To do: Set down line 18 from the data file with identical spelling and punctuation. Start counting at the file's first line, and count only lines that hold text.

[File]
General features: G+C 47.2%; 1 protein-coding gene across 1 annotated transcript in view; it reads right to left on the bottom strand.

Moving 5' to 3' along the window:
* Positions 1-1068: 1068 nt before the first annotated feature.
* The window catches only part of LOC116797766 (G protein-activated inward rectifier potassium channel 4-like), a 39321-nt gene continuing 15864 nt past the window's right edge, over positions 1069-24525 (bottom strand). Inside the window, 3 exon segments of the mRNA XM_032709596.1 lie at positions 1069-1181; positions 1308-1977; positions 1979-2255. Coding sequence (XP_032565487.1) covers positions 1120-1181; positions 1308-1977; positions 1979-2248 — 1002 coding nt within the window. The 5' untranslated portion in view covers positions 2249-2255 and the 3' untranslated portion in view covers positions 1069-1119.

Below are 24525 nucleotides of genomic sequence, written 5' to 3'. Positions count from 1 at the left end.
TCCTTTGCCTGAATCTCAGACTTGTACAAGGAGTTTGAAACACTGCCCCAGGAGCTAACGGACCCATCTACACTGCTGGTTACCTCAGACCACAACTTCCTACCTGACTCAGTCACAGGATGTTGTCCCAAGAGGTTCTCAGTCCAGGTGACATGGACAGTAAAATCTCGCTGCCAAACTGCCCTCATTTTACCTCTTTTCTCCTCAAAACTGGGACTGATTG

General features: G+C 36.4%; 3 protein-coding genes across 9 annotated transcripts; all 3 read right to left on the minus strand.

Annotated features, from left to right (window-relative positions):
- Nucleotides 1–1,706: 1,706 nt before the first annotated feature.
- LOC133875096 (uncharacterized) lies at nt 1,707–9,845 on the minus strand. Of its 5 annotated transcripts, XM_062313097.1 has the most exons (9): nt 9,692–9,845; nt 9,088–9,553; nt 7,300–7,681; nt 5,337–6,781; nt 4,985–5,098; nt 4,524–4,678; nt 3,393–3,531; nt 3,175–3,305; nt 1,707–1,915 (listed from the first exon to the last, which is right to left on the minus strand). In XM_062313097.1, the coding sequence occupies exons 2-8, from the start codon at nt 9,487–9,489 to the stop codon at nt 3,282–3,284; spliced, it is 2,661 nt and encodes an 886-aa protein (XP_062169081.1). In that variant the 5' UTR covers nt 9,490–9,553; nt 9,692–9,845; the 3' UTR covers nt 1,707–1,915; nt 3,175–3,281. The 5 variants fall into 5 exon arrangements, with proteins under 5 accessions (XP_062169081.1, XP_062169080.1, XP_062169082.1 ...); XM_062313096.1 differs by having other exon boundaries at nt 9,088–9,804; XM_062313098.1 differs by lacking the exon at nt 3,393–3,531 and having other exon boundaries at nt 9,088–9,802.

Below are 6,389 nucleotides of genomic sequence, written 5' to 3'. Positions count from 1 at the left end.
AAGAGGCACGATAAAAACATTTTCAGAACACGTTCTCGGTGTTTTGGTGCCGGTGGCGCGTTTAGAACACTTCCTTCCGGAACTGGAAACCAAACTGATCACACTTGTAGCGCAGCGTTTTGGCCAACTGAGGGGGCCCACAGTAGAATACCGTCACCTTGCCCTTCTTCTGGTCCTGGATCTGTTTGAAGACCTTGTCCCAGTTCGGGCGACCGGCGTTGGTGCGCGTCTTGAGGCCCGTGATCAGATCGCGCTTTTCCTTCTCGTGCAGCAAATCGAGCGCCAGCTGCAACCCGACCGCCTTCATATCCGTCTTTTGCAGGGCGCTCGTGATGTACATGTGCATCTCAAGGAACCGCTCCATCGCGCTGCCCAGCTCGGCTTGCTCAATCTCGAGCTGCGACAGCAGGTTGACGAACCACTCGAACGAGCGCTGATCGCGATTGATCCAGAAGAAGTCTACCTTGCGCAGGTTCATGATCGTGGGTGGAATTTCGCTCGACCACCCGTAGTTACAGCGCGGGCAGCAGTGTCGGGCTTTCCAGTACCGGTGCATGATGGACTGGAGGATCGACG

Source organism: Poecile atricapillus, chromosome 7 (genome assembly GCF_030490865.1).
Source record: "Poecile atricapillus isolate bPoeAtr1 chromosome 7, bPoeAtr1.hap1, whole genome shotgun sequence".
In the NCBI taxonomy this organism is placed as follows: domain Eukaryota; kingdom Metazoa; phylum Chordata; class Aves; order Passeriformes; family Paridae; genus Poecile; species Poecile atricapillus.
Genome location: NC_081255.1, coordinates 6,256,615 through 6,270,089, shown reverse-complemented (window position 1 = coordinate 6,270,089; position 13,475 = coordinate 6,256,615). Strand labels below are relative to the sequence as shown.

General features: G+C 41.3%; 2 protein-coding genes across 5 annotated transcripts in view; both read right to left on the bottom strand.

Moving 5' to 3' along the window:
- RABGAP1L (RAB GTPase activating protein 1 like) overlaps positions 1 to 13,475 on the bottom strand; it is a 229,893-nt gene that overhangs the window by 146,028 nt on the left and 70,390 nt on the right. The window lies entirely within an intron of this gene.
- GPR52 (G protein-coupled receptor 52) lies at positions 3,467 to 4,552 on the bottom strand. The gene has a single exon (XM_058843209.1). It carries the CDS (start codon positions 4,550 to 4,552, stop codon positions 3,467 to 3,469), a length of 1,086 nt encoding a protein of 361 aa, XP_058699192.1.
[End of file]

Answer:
Moving 5' to 3' along the window: